Bachelet, then, will assume office with high expectations, prompting questions of what she realistically will be able to achieve. The answer lies in the majorities that proposed reforms need to obtain. Reforms that require simple majorities, such as tax reform, are likely to score home runs. In turn, these reforms are necessary to fund the promised educational reforms for which a 4/7 majority is required. It is likely that some deputies and senators from the center-right as well as independent representatives will back this reform without demanding too much compromise in return.
The scenario becomes more complicated when it comes to political and constitutional reform. While a broad-based consensus now exists that Chile’s justly maligned binomial legislative election system and the constitution that represents the legacy of the Pinochet dictatorship must be reformed, the question is what shape reforms will take. The perceived lack of a mandate associated with low turnout might make a new constitution or deep constitutional reforms more contested.
Bachelet’s personal legacy is clearly at stake in this negotiation. So far she has entered the annals of history as the first female president of Chile whose government placed a strong emphasis on social policy, and who left office with very high levels of personal popularity. However, her first government was also plagued by a bungled transportation reform (Transantiago), and an earthquake that cost more lives than necessary due to the government’s failure to warn of impending tsunamis.
Despite these fumbles and difficulty managing her cabinet and coalition at the beginning of her first presidency, Bachelet is entering her second period of government as a much more able, experienced and popular politician. Bachelet’s new government gives her the opportunity to shape the country’s future: political and constitutional reform could lay the foundation for a new Chile, as well is for a new development model that better addresses the country’s nagging inequalities which are at the root of much of the public discontent. The greater the extent of this political reform, and the greater citizen participation in the reform process (e.g. through a constituent assembly), the greater her legacy will be, not just in Chile, but in Latin America as a whole.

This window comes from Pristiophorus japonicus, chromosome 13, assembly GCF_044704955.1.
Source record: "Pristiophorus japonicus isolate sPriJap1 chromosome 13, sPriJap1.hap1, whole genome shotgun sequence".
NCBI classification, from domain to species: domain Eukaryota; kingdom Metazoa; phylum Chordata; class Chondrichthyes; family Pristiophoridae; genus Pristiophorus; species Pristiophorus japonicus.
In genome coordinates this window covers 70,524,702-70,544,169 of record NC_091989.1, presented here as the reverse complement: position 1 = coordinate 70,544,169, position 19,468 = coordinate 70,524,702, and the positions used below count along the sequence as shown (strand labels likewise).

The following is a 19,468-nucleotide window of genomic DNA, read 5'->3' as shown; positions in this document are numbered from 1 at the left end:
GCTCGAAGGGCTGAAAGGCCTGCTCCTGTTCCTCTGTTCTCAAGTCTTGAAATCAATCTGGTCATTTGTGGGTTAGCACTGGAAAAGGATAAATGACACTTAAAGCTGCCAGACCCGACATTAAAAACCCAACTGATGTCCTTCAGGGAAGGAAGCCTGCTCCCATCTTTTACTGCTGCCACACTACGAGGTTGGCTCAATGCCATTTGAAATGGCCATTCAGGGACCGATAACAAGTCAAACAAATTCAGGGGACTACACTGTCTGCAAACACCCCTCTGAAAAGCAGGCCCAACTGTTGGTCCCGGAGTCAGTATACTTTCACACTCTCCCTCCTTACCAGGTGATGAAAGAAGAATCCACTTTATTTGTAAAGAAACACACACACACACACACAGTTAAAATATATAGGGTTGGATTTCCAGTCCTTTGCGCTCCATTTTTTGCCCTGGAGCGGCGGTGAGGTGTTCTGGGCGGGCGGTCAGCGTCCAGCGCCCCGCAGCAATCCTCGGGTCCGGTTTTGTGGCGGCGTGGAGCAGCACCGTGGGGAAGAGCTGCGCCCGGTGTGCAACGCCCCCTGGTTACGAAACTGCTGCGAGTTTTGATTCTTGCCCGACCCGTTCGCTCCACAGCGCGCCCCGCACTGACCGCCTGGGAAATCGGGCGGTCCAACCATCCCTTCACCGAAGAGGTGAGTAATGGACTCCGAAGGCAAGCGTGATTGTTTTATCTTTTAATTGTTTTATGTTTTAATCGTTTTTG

Another important question that emerges from this election is the future of the center-right Alianza coalition after such a damning defeat. The Chilean center-right has been extremely unsuccessful in electoral terms. With only one exception, the presidential elections of 2009, it has lost every national election since 1990, despite an electoral system stacked heavily in its favor.
For the sake of Chile’s democratic future, one can only hope that the right can regroup and redefine itself. The old clique of politicians closely linked to the Pinochet dictatorship will have to disappear from public view and refrain from pulling the strings behind the scenes. The right must devise a genuine, center-right, liberal policy agenda that aligns with a country in which a burgeoning middle class aspires to developed-country status. Whether the old guard is prepared to do this is another question.
If the right does not recognize and accept its failings and the dissonance between its values and an increasingly diversified country in which over 50 percent of babies are born out of wedlock, and where traditional family and religious values have fallen by the wayside, it is condemning itself to future irrelevance. It could face another 20 years in opposition until the Nueva Mayoría again buckles under the political stresses of any coalition that remains in power for too long. In this context, the extreme right-wing UDI’s loss of leadership through electoral defeats or participation in the outgoing government will likely be a source of regeneration on the right.
Second terms are notoriously perilous. For Michelle Bachelet herself, a second period in office represents the biggest challenge, but also the biggest opportunity, of her life. Her legacy now rides on her ability to craft a coalition for far-reaching structural and particularly political reform.